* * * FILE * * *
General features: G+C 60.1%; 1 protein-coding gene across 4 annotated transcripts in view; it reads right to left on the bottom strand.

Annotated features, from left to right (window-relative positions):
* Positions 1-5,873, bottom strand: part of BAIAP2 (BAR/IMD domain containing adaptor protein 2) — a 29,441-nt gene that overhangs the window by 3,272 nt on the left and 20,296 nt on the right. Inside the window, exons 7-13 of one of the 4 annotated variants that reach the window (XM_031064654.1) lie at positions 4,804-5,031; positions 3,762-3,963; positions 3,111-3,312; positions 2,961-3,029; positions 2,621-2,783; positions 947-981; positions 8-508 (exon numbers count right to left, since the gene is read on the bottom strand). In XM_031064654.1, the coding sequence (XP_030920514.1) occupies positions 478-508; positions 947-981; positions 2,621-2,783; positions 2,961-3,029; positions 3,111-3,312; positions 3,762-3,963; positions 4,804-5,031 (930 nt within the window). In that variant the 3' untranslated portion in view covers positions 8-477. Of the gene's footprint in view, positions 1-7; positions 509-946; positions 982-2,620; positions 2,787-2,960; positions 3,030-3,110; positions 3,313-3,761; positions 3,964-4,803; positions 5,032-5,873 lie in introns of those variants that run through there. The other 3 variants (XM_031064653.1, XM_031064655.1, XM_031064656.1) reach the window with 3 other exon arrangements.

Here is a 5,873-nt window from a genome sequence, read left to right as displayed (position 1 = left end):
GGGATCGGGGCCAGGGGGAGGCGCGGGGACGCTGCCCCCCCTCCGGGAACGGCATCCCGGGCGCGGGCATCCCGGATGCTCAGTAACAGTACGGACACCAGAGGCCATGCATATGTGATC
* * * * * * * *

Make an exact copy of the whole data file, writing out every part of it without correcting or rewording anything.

General features: G+C 60.1%; 1 protein-coding gene across 4 annotated transcripts in view; it reads right to left on the bottom strand.

Annotated features, from left to right (window-relative positions):
* Positions 1-5,873, bottom strand: part of BAIAP2 (BAR/IMD domain containing adaptor protein 2) — a 29,441-nt gene that overhangs the window by 3,272 nt on the left and 20,296 nt on the right. Inside the window, exons 7-13 of one of the 4 annotated variants that reach the window (XM_031064654.1) lie at positions 4,804-5,031; positions 3,762-3,963; positions 3,111-3,312; positions 2,961-3,029; positions 2,621-2,783; positions 947-981; positions 8-508 (exon numbers count right to left, since the gene is read on the bottom strand). In XM_031064654.1, the coding sequence (XP_030920514.1) occupies positions 478-508; positions 947-981; positions 2,621-2,783; positions 2,961-3,029; positions 3,111-3,312; positions 3,762-3,963; positions 4,804-5,031 (930 nt within the window). In that variant the 3' untranslated portion in view covers positions 8-477. Of the gene's footprint in view, positions 1-7; positions 509-946; positions 982-2,620; positions 2,787-2,960; positions 3,030-3,110; positions 3,313-3,761; positions 3,964-4,803; positions 5,032-5,873 lie in introns of those variants that run through there. The other 3 variants (XM_031064653.1, XM_031064655.1, XM_031064656.1) reach the window with 3 other exon arrangements.

Here is a 5,873-nt window from a genome sequence, read left to right as displayed (position 1 = left end):
GGGATCGGGGCCAGGGGGAGGCGCGGGGACGCTGCCCCCCCTCCGGGAACGGCATCCCGGGCGCGGGCATCCCGGATGCTCAGTAACAGTACGGACACCAGAGGCCATGCATATGTGATC